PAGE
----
UPDATED: Sept. 14, 11:20 a.m.
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Sitting at a table inside Varsity Pizza, Eric Ockert scanned the restaurant. It was Wednesday, three days before Syracuse’s football season-opener in Chapel Hill and two weeks before the home opener against Georgia Tech. The 13-year employee pointed to where the pizza line should be on Syracuse game days: packing the center aisle, curling back around when it hits the grilling area and then continuing outside where more customers wait to enter.
Two hours before a home game last year — and every other year — that’s what happened. There are people “wall to wall.” Fans use window sills and the tops of trash cans as places to set their food down. A big home game can generate the equivalent of a week’s worth of regular business, he said.
But this year, during a coronavirus-altered season with fanless games and millions in lost revenue for SU and the local community, that won’t be the case, Ockert said.
“It’ll probably just be like a normal lunch,” Ockert said.
Game-day revenue is significantly higher for Marshall Street staples, including Varsity, Acropolis Pizza House, Shirt World, Manny’s and Faegan’s Pub & Cafe, as well as Dinosaur Bar-B-Que. Though these businesses are trying to find new ways to generate revenue, without the usual stream of fans, they know this season will present challenges unlike any other.
“Business is way down,” David Tewksbury, a warehouse manager and employee at Manny’s said. “Hopefully it picks up next year, but I just don’t see it happening this year.”
At Varsity, one of the most iconic game day spots in Syracuse, Ockert said he doesn’t know if people will make the game day trip to the Hill if there aren’t fans in the Dome. They’ll probably stay home and watch the game on TV instead, something Ockert would do himself.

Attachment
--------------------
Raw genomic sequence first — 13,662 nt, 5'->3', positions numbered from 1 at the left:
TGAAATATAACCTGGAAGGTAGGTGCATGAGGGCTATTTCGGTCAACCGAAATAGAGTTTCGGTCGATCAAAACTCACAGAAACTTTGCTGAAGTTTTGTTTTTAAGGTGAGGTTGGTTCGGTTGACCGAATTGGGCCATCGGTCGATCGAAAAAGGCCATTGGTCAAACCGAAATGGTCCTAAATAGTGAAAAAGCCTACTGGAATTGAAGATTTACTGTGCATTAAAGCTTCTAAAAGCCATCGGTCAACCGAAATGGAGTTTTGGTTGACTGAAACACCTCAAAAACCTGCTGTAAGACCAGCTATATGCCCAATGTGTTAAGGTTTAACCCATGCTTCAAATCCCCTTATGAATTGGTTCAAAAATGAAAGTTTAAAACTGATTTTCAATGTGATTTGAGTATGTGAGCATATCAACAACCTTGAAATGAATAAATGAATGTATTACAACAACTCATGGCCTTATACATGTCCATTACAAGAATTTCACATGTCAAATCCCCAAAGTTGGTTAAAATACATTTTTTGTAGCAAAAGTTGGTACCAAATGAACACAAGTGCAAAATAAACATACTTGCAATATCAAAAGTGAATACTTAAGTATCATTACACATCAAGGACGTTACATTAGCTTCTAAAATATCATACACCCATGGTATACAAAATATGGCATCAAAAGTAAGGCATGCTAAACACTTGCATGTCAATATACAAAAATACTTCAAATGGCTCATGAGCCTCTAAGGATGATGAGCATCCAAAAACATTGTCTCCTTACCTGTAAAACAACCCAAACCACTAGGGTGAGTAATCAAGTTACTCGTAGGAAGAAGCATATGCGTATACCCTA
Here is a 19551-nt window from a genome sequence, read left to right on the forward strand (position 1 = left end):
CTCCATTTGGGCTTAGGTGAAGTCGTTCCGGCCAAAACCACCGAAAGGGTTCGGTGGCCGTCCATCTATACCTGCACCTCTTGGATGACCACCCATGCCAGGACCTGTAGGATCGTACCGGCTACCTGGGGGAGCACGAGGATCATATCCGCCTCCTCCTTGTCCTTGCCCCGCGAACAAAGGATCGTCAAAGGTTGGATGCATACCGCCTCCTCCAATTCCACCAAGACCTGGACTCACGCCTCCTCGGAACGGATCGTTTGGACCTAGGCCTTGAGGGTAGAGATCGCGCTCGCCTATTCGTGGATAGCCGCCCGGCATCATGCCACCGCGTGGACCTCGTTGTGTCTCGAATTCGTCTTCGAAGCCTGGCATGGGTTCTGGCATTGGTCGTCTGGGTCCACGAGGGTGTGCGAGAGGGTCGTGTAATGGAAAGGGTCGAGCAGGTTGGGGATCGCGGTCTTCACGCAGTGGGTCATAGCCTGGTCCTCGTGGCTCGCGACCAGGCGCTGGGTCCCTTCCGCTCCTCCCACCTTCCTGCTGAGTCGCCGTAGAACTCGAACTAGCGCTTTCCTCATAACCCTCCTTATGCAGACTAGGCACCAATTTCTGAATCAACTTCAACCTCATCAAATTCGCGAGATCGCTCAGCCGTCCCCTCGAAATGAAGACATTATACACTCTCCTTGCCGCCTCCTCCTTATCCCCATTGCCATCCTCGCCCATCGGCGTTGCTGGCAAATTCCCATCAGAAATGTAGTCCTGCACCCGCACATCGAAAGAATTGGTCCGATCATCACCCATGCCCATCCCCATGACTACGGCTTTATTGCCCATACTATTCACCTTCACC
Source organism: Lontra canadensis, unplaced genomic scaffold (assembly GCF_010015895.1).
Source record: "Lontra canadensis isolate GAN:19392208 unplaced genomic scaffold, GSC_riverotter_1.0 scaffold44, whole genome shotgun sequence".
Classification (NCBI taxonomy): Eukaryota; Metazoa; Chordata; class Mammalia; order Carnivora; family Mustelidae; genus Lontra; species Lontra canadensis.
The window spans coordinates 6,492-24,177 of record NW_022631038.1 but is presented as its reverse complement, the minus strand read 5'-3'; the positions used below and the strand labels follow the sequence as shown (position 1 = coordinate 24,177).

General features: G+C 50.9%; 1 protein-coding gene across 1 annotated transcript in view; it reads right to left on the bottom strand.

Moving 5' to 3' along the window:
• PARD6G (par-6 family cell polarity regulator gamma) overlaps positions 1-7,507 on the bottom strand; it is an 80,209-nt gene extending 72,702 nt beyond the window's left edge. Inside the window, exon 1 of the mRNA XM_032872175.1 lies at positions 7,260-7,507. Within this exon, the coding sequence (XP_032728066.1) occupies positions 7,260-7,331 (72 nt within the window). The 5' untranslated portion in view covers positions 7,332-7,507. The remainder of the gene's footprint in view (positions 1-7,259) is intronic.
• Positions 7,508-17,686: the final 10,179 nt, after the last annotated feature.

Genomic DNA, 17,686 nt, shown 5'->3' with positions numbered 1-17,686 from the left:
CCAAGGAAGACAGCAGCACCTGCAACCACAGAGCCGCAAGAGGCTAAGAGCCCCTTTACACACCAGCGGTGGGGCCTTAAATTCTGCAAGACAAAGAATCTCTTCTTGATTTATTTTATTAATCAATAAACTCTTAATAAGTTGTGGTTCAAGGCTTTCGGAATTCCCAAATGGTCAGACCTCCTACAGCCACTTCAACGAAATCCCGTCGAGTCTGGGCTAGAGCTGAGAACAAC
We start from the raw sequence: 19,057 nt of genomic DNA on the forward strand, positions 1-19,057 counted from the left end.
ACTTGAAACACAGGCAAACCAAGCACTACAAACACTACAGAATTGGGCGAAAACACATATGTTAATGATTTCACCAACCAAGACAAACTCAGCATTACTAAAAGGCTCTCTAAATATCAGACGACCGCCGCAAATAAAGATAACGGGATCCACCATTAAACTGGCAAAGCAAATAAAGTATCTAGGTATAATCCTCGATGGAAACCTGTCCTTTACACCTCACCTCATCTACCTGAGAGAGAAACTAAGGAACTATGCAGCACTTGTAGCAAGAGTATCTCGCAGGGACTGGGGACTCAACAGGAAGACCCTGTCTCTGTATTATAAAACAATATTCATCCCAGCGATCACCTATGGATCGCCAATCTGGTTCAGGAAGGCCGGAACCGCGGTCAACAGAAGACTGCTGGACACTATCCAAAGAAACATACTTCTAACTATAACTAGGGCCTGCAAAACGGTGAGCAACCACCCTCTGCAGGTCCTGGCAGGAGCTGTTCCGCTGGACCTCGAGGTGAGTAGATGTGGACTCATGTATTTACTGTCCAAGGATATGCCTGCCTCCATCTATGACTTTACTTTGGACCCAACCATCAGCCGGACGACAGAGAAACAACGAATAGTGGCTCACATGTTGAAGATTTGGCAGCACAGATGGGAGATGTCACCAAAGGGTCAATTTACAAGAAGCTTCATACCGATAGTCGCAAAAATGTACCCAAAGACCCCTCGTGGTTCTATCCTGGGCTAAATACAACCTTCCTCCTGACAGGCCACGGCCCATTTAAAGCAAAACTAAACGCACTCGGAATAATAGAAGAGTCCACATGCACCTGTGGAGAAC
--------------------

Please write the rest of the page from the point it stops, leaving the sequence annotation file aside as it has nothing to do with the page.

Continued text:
There are season-ticket holders — who are also regular Varsity Pizza customers — that have been coming into the Marshall Street eatery every game day for the last 30 to 50 years. “We probably won’t see them anymore,” he said.
Traditionally, the restaurant would stop deliveries on game days because it would get so busy, but now, Ockert said they will rely on that for a chunk of their business. Restaurants are allowed to have up to 50% capacity for indoor dining, something Ockert hopes to capitalize on with a big projector screen for customers to watch the game.
We’re not open to (losing) money, so obviously we’re trying to make money as well, but ultimately the first concern for us is keeping everybody safe.
Eric Ockert, Varsity Pizza employee
For Ockert and John Dellas, co-owner of Faegan’s Pub & Cafe and Varsity Pizza, their priority is maintaining the community’s safety and limiting the virus’s spread — not money.
“We like to consider our customers and our employees all to be part of the family, and our first priority is always going to be keeping our family safe,” Ockert said. “We’re not open to (losing) money, so obviously we’re trying to make money as well, but ultimately the first concern for us is keeping everybody safe.”
Coming into Dinosaur Bar-B-Que in Armory Square is a game day tradition for many longtime fans, said Jason Ryan, marketing director for the chain’s Syracuse location. The customer base doesn’t include many students due to its downtown location, he said, but many suburban residents will stop by on their way to the Dome.
“To them, it’s all part of the experience of going to the game,” Ryan said. “It’s not just considered just going to dinner, it’s become a tradition every year.”
The restaurant created a “tailgate package” for delivery or pickup, allowing fans to recreate as much of a game day experience as possible, Ryan said. That means providing wings, ribs and sides for fans to eat at home.